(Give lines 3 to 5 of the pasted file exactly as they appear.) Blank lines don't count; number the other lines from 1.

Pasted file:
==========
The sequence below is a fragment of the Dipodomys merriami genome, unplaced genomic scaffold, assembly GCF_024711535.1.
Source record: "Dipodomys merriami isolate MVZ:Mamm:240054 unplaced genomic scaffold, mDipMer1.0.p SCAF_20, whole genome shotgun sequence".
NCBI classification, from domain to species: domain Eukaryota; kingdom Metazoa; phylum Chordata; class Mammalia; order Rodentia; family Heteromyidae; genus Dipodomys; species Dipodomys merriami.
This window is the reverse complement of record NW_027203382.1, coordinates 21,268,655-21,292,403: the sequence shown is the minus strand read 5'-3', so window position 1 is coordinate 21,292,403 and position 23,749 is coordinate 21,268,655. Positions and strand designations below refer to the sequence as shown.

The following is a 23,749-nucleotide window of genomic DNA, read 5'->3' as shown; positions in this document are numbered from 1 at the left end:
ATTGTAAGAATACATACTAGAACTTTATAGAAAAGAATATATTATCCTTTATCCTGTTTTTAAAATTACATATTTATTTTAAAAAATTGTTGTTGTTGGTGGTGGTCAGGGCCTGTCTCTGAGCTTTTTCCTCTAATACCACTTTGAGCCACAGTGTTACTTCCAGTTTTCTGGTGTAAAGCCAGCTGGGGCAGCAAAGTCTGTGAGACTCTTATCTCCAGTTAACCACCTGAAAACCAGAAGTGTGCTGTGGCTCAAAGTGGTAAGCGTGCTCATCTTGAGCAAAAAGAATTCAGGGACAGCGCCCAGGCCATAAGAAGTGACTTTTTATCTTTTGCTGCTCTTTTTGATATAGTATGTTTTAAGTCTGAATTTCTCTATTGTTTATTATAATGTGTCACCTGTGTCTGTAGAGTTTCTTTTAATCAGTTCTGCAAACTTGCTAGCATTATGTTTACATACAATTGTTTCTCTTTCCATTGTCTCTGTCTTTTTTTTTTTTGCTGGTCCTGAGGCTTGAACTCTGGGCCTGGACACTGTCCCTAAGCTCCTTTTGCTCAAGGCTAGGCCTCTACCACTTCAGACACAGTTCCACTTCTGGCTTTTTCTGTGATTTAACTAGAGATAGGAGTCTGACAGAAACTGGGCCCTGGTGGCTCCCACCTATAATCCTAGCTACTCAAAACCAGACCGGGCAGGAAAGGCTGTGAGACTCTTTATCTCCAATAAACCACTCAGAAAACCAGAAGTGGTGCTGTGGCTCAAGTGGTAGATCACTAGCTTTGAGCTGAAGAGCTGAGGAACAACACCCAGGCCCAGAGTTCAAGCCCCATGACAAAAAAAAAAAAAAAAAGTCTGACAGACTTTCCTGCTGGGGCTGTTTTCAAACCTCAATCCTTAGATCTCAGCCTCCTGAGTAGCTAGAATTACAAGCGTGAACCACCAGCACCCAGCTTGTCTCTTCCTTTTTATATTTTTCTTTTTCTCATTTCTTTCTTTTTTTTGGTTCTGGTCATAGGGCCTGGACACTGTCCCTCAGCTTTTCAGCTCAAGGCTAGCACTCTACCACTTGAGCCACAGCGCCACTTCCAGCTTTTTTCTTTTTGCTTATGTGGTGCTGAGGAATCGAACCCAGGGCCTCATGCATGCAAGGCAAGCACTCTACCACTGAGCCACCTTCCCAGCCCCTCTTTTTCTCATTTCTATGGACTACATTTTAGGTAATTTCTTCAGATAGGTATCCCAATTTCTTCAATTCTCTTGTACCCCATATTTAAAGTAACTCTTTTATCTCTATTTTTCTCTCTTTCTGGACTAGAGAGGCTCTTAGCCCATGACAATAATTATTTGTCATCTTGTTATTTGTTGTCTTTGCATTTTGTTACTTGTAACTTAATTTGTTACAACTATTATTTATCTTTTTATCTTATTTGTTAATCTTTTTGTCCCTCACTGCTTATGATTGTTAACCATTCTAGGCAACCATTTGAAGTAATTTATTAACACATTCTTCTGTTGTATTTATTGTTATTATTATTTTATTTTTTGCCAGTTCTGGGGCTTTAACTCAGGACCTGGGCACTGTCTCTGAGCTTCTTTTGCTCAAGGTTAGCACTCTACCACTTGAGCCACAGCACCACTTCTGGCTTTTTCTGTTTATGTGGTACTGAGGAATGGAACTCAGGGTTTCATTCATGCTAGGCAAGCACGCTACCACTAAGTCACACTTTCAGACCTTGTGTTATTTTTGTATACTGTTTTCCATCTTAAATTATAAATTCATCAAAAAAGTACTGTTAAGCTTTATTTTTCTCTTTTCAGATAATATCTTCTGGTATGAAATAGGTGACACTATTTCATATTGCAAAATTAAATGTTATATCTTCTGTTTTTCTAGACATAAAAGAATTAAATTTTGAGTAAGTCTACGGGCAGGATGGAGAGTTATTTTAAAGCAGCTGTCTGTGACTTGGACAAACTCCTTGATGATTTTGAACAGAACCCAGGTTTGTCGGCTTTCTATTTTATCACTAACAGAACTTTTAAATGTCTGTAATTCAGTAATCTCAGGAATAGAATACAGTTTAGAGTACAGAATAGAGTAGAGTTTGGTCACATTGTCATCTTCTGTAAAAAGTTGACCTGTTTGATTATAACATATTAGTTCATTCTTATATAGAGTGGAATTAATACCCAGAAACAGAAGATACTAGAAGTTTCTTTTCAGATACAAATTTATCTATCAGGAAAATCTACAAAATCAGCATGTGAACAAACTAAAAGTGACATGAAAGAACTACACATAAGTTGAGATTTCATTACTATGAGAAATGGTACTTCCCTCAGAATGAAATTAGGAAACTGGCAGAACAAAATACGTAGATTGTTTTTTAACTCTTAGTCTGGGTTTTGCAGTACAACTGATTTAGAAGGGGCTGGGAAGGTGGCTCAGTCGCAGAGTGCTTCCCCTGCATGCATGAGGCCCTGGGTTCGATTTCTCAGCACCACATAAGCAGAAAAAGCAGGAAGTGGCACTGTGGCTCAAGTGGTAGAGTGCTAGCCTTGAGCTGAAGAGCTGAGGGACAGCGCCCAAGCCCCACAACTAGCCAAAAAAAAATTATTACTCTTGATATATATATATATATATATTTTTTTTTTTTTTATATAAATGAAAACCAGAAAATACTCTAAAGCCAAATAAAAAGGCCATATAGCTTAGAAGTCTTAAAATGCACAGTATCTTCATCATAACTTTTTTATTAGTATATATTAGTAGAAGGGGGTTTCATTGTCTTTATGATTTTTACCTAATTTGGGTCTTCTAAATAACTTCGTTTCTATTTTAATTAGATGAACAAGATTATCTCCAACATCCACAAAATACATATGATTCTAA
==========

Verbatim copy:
NCBI classification, from domain to species: domain Eukaryota; kingdom Metazoa; phylum Chordata; class Mammalia; order Rodentia; family Heteromyidae; genus Dipodomys; species Dipodomys merriami.
This window is the reverse complement of record NW_027203382.1, coordinates 21,268,655-21,292,403: the sequence shown is the minus strand read 5'-3', so window position 1 is coordinate 21,292,403 and position 23,749 is coordinate 21,268,655. Positions and strand designations below refer to the sequence as shown.

The following is a 23,749-nucleotide window of genomic DNA, read 5'->3' as shown; positions in this document are numbered from 1 at the left end: